Thursday 19th April
It’s a funny thing about moving to another country because all the things that you were desperate to get your hands on and your gob round become ordinary. Bread is an example. There was a time when we would say ’Ooooh, nearly there. Can’t wait for a baguette and a chocolate chaud’ Now, we say ’Ooooooh, nearly there. Really looking forward to a slice of Mother’s Pride’ Cadbury’s chocolate is another thing I obsess over, along with Heinz Salad Cream and marmite in squirty bottles (the kind you cant bring back on the plane), Sainsbury’s or M&S curries, British sausages and liquorice wine gums! Sad, me? Never. There’s always something to look forward to. Bagels on a Sunday morning used to be a favourite too, so when I go back to England, I can actually get quite chirpy at the thought.
And then there are things to take into consideration that you never even thought of before like the inpractibility of leaving lipsil in your car. I forget every year. Into the car it goes in the winter, solid and comforting on those poor old wind blown lips… and out it comes again in summer, sticky liquid meltdown in progress all over my dashboard or whatever thoughtless place it has nestled comfortably through the hibernation period.
It’s been a bit wild and wooly this week with winds of up to 176km per hour. In fact, the road from Banyuls to Cerbère was actually closed to traffic, and the gusts were destabilising (is that a real word or have I just made it up?) traffic. Of course, it’s tiny, compared to some of the weather extremes around the world that have caused mass death and destruction, but big over here in our little world! At the moment, it’s bucketing down, or as the French say, il pleut comme vache qui pisse – so very unladylike – and along with rolling thunder, zapping lightening and low cloud, it feels a bit like being in a horror movie!! But everything passes….. and I know that it won’t be long before I’m complaining about the heat, so for now, I’ll just enjoy the opportunity of being able to get a bit of work done for the next P-O Life without feeling guilty about sitting inside in beautiful weather. Phew, long, complicated, grammatically clumsy sentence. Hope you remembered to breathe in the middle!!
This month, for one of the Days Out in summer P-O Life, I’m wandering along the foothills of the Albères mountain range, so not far from home at all, but little explored by this intrepid adventurer as I never really thought there was much to talk about, apart from the fabulous walks in the mountains, and the watchtowers that I’ve already covered. In fact, tucked away in some of these tiny little villages, there are unsung museums and churches just dripping with history, and olive oil and almond producers right here on my very doorstep.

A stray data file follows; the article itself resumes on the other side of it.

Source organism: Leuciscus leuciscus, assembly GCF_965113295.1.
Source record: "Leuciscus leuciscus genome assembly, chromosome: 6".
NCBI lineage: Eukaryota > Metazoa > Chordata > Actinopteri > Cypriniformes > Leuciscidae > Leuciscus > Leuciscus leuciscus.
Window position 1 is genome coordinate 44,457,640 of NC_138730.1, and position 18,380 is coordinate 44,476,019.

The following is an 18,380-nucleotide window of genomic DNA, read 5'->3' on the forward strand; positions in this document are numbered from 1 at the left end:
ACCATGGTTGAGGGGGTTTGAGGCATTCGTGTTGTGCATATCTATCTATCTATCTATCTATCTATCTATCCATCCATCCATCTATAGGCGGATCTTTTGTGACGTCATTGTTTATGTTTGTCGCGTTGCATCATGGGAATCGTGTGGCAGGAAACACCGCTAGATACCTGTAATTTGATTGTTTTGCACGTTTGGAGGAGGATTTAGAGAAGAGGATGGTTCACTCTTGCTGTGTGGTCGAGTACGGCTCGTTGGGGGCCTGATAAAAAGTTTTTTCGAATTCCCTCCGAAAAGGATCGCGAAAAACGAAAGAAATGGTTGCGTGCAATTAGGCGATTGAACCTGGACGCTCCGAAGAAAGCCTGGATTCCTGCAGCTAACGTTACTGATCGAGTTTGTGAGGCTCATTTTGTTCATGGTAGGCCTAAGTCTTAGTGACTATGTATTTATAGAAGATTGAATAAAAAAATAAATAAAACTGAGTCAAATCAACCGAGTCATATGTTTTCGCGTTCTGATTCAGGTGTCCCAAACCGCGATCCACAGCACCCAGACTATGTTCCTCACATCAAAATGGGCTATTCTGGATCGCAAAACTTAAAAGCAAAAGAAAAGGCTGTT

The trip around the Maison de l’Amande in Laroque-des-Albères was fascinating and the hand-made nougatine that I was forced, under torture, to sample, calorific and the best I have ever had – delicious. And I have been called a bit of an expert on sweet stuff!
More on that in the next P-O Life when I finally get round to writing it up, but if you’re looking for something to do with the family, I’d recommend it. And later in the year, you can pick your own.
Could I actually invent a better job or a nicer way to spend my days? I really don’t think I could.
Wednesday 25th April
After all these years, my brother, Steve, has finally admitted that it was HE who put his fingers in the cake and got me into trouble all those years ago. Love you bruv…. but revenge will be mine! (evil cackle)
The weather continues to be windy and cloudy, with the occasional sunny outburst. I’m preparing the next P-O Life, so I don’t mind at all, but the beaches are empty and the streets are peopled with miserable faces. It’s the kind of weather where you’re too warm if you put the heating on, but too cold if you don’t.
Heading off now for a visit to a whip factory and an olive oil mill in the Albères. Also trying very hard to visit the priory Santa Maria del Vilar in Laroque, built by Augustinian monks in 1083 at the centre of the original village but there’s never anyone in when I go up there, and they’re not answering the phone! Thought it was rather fascinating, as when the monks left the priory in 1538, they left a key with a family in nearby Laroque des Albères which was passed from generation to generation, and handed back four hundred and fifty years later, in 1994, when the building was restored and opened to the public – but not to me so far.
Saturday 28th April
I love the weekend. It’s one of the few times when I go off my strict diet, and allow myself to eat anything I want. Oh, and every evenings after 5’o clock too. Oh, and when it’s warm weather, I allow myself the occasional cold beer or several – or if anybody buys me chocolate, it would of course be rude not to!